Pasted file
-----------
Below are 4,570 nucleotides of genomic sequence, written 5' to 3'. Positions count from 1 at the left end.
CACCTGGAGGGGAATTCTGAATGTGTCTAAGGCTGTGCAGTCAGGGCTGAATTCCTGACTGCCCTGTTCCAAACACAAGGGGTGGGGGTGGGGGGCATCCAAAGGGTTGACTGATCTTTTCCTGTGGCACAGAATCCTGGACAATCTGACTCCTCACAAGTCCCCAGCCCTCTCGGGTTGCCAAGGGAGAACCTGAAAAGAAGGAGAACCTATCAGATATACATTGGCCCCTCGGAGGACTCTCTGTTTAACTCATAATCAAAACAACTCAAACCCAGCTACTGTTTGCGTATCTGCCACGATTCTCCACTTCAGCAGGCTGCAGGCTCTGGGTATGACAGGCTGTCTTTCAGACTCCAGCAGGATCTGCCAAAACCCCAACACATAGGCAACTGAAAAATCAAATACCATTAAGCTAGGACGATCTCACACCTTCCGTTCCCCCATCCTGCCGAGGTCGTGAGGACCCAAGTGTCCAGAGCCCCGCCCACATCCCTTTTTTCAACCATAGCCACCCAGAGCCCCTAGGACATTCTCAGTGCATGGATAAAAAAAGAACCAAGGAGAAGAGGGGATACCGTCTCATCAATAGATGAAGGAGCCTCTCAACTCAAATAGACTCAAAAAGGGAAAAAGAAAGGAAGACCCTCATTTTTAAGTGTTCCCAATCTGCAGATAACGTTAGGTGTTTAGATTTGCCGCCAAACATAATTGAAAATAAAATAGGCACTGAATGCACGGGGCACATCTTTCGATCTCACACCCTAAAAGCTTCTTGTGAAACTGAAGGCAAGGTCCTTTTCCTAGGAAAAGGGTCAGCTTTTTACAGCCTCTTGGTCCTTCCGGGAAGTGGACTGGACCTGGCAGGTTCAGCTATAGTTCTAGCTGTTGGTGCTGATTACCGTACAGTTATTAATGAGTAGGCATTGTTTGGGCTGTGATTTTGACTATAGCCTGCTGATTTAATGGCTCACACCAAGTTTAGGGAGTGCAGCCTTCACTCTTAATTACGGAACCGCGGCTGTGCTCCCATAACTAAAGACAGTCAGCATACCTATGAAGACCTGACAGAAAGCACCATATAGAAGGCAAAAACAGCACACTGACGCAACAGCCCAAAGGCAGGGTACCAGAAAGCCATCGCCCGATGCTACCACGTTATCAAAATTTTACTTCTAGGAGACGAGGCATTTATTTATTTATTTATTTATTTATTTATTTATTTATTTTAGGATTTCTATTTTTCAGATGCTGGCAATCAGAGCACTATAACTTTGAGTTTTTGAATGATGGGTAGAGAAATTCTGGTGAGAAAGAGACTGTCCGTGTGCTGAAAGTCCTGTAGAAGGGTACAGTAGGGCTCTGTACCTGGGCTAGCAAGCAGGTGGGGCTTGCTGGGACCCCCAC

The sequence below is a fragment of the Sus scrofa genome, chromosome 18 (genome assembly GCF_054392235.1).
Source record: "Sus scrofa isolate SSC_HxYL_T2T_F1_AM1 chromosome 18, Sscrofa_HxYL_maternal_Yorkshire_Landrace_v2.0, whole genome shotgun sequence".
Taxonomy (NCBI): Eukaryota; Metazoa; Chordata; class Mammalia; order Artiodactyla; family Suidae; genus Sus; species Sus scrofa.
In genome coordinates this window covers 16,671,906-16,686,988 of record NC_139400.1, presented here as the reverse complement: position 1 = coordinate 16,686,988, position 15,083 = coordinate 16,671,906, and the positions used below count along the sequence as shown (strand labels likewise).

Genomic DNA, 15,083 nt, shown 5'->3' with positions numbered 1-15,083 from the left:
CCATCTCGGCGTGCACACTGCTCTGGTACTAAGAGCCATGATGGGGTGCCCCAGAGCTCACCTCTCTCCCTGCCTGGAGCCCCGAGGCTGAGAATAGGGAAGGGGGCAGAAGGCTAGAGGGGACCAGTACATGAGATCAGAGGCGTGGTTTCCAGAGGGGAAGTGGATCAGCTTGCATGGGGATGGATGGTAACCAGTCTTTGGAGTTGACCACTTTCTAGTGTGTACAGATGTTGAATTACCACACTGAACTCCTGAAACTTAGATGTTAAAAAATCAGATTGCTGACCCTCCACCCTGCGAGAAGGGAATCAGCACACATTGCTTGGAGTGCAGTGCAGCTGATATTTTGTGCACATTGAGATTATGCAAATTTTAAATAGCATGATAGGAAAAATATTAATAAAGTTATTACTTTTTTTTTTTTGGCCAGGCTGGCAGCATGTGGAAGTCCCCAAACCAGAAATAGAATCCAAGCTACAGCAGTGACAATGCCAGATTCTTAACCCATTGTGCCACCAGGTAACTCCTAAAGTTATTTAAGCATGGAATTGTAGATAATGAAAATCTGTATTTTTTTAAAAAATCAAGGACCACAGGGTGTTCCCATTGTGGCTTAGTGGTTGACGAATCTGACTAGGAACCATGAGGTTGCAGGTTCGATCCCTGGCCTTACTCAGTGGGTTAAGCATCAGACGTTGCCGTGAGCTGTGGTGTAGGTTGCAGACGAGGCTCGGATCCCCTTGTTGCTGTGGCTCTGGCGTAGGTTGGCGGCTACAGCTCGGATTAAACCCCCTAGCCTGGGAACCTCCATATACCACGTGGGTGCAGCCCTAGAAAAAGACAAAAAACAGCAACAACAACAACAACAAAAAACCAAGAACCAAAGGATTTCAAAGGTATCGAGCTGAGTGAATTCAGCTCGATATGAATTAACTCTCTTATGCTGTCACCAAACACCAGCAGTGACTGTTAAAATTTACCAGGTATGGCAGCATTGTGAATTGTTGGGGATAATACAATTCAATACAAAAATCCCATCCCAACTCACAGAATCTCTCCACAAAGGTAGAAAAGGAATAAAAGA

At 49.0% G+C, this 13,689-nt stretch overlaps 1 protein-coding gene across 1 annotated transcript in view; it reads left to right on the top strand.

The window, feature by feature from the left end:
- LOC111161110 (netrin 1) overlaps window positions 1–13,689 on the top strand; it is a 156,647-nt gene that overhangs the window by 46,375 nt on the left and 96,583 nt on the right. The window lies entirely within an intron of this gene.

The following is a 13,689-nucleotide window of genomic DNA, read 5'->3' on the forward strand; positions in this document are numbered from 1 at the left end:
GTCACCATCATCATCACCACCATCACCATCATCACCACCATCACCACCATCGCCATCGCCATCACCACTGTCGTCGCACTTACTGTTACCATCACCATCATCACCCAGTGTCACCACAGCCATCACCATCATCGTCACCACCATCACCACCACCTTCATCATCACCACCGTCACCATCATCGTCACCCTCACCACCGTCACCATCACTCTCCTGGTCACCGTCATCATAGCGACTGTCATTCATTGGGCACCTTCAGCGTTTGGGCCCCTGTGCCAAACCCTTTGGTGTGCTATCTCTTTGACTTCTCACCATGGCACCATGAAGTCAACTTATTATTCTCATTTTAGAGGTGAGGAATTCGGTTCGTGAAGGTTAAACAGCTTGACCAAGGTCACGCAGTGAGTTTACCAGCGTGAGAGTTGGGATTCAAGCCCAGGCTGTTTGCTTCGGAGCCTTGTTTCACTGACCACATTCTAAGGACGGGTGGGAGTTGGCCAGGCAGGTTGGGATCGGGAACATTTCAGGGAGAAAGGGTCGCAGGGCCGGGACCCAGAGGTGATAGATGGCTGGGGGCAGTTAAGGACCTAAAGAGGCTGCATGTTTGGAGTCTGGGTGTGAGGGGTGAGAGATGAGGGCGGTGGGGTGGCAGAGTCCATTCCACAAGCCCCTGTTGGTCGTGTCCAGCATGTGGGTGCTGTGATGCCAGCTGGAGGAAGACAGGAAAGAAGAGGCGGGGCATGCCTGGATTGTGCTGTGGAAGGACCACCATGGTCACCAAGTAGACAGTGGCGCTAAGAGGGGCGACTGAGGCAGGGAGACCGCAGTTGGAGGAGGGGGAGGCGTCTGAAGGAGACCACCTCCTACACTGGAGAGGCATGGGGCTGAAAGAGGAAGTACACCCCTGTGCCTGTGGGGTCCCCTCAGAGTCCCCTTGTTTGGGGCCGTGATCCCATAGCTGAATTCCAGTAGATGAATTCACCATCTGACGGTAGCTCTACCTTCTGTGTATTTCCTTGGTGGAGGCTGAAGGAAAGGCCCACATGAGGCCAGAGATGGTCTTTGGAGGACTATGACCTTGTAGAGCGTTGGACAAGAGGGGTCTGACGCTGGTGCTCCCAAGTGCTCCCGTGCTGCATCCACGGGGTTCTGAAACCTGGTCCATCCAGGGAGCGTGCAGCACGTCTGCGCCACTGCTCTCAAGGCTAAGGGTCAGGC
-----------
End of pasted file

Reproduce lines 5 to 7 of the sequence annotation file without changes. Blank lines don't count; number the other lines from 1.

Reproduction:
Taxonomy (NCBI): Eukaryota; Metazoa; Chordata; class Mammalia; order Artiodactyla; family Suidae; genus Sus; species Sus scrofa.
In genome coordinates this window covers 16,671,906-16,686,988 of record NC_139400.1, presented here as the reverse complement: position 1 = coordinate 16,686,988, position 15,083 = coordinate 16,671,906, and the positions used below count along the sequence as shown (strand labels likewise).

Genomic DNA, 15,083 nt, shown 5'->3' with positions numbered 1-15,083 from the left: